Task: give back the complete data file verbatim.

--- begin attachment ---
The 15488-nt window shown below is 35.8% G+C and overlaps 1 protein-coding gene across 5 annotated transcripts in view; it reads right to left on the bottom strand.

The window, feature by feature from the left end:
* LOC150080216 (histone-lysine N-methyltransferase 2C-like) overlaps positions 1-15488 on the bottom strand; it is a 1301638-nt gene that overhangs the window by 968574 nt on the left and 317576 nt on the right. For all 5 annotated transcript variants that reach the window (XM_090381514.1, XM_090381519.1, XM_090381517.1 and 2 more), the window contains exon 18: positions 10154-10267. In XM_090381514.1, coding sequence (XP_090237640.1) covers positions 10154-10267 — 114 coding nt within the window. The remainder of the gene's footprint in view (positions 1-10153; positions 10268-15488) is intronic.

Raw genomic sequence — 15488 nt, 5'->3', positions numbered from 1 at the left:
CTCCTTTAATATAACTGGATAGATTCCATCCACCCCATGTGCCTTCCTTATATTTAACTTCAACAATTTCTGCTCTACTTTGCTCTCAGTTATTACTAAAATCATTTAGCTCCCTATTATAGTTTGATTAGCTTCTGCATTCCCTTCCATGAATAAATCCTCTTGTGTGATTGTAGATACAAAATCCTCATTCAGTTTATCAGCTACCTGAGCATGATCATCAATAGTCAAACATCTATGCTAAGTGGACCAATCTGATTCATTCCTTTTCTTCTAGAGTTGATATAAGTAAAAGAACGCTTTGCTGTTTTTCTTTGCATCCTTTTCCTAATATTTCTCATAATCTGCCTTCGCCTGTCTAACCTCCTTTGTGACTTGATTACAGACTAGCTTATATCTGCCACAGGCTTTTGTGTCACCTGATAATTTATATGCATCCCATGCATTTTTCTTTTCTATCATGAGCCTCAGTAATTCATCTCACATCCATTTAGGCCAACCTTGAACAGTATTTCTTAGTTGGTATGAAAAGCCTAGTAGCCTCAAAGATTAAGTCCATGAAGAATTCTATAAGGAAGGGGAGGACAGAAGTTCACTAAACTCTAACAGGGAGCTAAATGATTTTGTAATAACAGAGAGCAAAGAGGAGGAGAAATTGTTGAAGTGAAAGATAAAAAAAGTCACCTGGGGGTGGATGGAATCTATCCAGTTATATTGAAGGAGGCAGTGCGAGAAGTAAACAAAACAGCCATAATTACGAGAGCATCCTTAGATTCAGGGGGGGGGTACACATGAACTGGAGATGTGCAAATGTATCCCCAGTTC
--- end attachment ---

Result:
The 15488-nt window shown below is 35.8% G+C and overlaps 1 protein-coding gene across 5 annotated transcripts in view; it reads right to left on the bottom strand.

The window, feature by feature from the left end:
* LOC150080216 (histone-lysine N-methyltransferase 2C-like) overlaps positions 1-15488 on the bottom strand; it is a 1301638-nt gene that overhangs the window by 968574 nt on the left and 317576 nt on the right. For all 5 annotated transcript variants that reach the window (XM_090381514.1, XM_090381519.1, XM_090381517.1 and 2 more), the window contains exon 18: positions 10154-10267. In XM_090381514.1, coding sequence (XP_090237640.1) covers positions 10154-10267 — 114 coding nt within the window. The remainder of the gene's footprint in view (positions 1-10153; positions 10268-15488) is intronic.

Raw genomic sequence — 15488 nt, 5'->3', positions numbered from 1 at the left:
CTCCTTTAATATAACTGGATAGATTCCATCCACCCCATGTGCCTTCCTTATATTTAACTTCAACAATTTCTGCTCTACTTTGCTCTCAGTTATTACTAAAATCATTTAGCTCCCTATTATAGTTTGATTAGCTTCTGCATTCCCTTCCATGAATAAATCCTCTTGTGTGATTGTAGATACAAAATCCTCATTCAGTTTATCAGCTACCTGAGCATGATCATCAATAGTCAAACATCTATGCTAAGTGGACCAATCTGATTCATTCCTTTTCTTCTAGAGTTGATATAAGTAAAAGAACGCTTTGCTGTTTTTCTTTGCATCCTTTTCCTAATATTTCTCATAATCTGCCTTCGCCTGTCTAACCTCCTTTGTGACTTGATTACAGACTAGCTTATATCTGCCACAGGCTTTTGTGTCACCTGATAATTTATATGCATCCCATGCATTTTTCTTTTCTATCATGAGCCTCAGTAATTCATCTCACATCCATTTAGGCCAACCTTGAACAGTATTTCTTAGTTGGTATGAAAAGCCTAGTAGCCTCAAAGATTAAGTCCATGAAGAATTCTATAAGGAAGGGGAGGACAGAAGTTCACTAAACTCTAACAGGGAGCTAAATGATTTTGTAATAACAGAGAGCAAAGAGGAGGAGAAATTGTTGAAGTGAAAGATAAAAAAAGTCACCTGGGGGTGGATGGAATCTATCCAGTTATATTGAAGGAGGCAGTGCGAGAAGTAAACAAAACAGCCATAATTACGAGAGCATCCTTAGATTCAGGGGGGGGGTACACATGAACTGGAGATGTGCAAATGTATCCCCAGTTC